EmpowerED—CampusLogic's annual student financial success technology conference—brings the SFS community together from across the country to share successes, discuss challenges, highlight results, and drive innovation. The 2019 edition, hosted in April in Tempe, Arizona, included three tracks and 20+ sessions all focused on helping you improve access to education, inform student borrowing, and drive completion by removing financial barriers across the student journey. The below session highlight is a recap of “The DFA’s Playbook for Student Success,” held as part of EmpowerED’s Director Track.
EmpowerED Session Highlight: The DFA’s Playbook for Student Success
What do football coaches and financial aid professionals have in common? They both use playbooks to drive team success. Sports coaches use playbooks to ready their teams for all kinds of scenarios that might happen during a game. Playbooks are amazing tools in the workplace too, and financial aid offices are embracing them. A FinAid playbook should include proactive outreach and intervention strategies that help your team drive consistent student experiences—and student financial success.
DFA Playbook Session Panelists
Our EmpowerED session, The DFA’s Playbook for Student Success, featured industry leaders using playbooks to their full potential. The panel included Eddy Conroy, Senior Practitioner-Researcher at the Hope Center for College Community and Justice; Kristen Gast, Director of Financial Aid at Southern Oregon University; Melissa Pizzo, Associate Vice President for Enrollment Services at Arizona State University; and our moderator, Chrisy Woll, CampusLogic’s Vice President of Customer Success. Here’s a recap:
Why Use Playbooks?
Students need FinAid offices to be proactive. That means thinking ahead and being ready to tackle not only the usual situations, but some of the anomalies and challenges that inevitably pop up along the way. Playbooks help you do that, all while empowering your staff and ensuring you never suffer from what Kristen Gast describes as ‘hit by the bus’ syndrome—having your processes brought to a standstill when the only person who knows what to do is suddenly absent.
How to Get Your Playbook Started
Before you write a word of your playbook, take an honest walk in your students’ shoes. Understand the process they go through and where they begin to have challenges. Start thinking of ways to mitigate those pain points proactively. Begin with low-hanging fruit. Start by addressing a simple pain point that won’t require too much cross-departmental collaboration.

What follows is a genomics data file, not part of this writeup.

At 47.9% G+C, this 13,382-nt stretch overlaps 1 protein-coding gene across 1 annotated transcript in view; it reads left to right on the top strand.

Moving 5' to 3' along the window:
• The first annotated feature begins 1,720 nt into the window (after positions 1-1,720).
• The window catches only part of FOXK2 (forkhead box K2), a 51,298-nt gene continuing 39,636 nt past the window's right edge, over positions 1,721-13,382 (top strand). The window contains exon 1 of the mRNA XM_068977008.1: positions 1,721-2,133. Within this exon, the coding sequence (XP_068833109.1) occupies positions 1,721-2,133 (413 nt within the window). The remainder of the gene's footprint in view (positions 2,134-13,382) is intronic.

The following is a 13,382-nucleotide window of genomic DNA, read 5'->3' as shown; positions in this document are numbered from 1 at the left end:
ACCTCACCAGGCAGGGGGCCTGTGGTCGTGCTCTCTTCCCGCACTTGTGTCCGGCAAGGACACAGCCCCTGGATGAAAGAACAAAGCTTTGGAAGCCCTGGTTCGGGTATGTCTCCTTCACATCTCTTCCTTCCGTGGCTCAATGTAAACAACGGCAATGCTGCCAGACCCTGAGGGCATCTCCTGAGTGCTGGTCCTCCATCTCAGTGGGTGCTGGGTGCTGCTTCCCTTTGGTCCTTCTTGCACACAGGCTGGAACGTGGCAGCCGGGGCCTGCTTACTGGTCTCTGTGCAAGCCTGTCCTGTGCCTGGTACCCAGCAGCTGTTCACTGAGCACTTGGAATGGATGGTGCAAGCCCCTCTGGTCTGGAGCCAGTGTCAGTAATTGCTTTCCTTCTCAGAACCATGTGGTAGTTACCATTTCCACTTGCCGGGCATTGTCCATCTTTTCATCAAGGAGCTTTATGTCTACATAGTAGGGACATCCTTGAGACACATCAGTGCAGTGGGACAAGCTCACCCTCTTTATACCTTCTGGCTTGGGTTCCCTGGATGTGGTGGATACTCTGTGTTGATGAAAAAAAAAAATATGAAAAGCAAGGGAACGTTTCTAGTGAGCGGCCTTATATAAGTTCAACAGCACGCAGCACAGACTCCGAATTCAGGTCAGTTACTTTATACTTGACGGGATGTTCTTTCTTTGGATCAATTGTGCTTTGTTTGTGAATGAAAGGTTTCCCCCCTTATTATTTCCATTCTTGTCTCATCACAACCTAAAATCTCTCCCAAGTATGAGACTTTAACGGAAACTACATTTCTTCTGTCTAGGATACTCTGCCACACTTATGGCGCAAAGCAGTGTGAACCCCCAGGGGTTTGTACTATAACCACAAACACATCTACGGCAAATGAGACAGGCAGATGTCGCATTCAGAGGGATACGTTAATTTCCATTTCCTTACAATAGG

Remember that a playbook isn’t meant to cover everything under the sun. You don’t need a playbook (or even a play) for every single situation your office will encounter. Aim to cover 80 percent. The remaining 20 percent of scenarios are likely those that are best escalated to a higher level. You can’t train everyone for everything—you’ll go crazy if you try to.
DFA Playbook for Student Success: Examples
At EmpowerED19 our panelists shared some of the following successful playbook ideas:
- A communications playbook is built by looking at school calendars and identifying pain points. The playbook sets out a schedule of when to send out proactive, succinct communications at that just-in-time sweet spot of seven to 10 days prior to required action.
- An unexpected expenses playbook empowers staff to help students facing unanticipated costs they can’t cover. The playbook puts everyone on the same page and creates a process to help students, fast.
- A foster youth playbook helps staff to know what to do and enables them to help foster youth see that higher education is a viable opportunity. It outlines sensitive points and provides questions to ask.
- A social media playbook ups your FinAid office’s communications game by setting out guidelines, brand, editorial rules, and a content calendar.
DFA Playbook: Panelists Closing Remarks
In closing, panelists reminded attendees that building playbooks takes time and energy—but that the effort is all worth it in the end. Be dedicated, tenacious, and open to feedback and questions. Playbooks are meant to be working documents that are continuously referred to by team members and adjusted for improvement!
About the Author